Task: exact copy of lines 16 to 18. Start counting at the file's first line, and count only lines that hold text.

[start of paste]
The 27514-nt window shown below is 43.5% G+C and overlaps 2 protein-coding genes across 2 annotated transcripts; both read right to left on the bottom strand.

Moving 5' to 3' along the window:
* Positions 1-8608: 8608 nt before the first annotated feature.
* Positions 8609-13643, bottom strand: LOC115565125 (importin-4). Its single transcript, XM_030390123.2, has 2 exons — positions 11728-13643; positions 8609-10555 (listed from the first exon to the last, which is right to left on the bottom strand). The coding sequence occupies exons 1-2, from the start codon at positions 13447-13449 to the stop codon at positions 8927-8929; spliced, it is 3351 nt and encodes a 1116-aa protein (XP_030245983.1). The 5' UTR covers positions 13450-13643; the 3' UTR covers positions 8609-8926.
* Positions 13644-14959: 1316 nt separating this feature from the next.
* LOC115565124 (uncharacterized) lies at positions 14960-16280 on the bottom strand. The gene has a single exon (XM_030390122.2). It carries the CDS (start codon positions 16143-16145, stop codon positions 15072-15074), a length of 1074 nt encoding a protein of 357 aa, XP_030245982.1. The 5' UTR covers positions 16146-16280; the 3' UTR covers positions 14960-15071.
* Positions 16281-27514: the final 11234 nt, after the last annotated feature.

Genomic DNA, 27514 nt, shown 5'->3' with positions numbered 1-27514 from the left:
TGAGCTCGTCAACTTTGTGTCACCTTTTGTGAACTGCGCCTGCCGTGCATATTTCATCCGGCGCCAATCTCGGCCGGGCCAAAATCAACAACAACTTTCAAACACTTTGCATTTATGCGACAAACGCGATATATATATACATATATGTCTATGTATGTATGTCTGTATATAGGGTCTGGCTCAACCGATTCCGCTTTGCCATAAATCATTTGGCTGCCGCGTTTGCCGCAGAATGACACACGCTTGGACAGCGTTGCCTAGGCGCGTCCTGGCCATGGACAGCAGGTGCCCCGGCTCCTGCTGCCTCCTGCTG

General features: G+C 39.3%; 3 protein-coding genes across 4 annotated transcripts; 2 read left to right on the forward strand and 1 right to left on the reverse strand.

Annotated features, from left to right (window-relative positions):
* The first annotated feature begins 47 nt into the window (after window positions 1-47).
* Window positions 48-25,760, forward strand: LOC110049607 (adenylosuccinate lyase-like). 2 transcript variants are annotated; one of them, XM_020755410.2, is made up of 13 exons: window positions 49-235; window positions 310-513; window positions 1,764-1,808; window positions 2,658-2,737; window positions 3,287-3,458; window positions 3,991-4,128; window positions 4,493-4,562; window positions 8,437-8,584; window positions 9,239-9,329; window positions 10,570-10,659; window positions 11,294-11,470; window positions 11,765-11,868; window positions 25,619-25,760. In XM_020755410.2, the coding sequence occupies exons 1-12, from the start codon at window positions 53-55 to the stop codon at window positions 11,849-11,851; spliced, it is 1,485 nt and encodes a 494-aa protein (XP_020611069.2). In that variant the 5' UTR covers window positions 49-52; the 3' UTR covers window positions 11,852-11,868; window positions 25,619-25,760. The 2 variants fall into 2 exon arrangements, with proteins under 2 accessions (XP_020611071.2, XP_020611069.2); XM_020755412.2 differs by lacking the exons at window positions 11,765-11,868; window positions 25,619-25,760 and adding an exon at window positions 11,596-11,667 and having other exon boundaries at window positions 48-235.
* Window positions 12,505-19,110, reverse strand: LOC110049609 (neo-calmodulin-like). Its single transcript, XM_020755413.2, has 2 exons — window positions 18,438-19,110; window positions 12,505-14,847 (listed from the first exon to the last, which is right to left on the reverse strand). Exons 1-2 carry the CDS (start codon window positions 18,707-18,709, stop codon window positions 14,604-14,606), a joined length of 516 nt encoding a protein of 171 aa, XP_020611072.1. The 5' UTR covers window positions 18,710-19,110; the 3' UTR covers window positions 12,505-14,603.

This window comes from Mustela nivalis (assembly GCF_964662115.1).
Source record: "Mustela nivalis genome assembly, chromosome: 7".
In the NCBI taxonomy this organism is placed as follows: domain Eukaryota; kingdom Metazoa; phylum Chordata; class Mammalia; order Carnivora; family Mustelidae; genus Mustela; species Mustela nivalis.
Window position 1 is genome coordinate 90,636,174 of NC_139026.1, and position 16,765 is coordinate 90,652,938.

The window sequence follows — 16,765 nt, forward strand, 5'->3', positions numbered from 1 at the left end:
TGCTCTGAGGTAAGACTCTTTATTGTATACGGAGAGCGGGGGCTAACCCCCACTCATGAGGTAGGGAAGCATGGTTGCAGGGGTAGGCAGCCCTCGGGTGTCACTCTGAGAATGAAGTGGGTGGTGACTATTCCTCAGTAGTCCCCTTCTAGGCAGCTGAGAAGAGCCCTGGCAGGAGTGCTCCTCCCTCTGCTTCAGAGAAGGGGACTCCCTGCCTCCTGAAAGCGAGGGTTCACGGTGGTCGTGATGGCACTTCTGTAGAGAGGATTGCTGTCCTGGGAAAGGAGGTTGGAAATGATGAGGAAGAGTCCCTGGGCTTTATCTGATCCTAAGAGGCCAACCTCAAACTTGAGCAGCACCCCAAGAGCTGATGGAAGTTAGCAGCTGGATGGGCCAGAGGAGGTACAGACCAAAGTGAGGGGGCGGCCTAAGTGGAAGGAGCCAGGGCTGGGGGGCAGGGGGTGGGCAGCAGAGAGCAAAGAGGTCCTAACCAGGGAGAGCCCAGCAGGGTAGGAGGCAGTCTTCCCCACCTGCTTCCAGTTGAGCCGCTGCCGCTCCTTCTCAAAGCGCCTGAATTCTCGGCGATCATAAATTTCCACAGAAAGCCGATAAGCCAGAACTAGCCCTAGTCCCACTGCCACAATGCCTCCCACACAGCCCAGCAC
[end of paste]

Source record: "Mustela nivalis genome assembly, chromosome: 7".
In the NCBI taxonomy this organism is placed as follows: domain Eukaryota; kingdom Metazoa; phylum Chordata; class Mammalia; order Carnivora; family Mustelidae; genus Mustela; species Mustela nivalis.
Window position 1 is genome coordinate 90,636,174 of NC_139026.1, and position 16,765 is coordinate 90,652,938.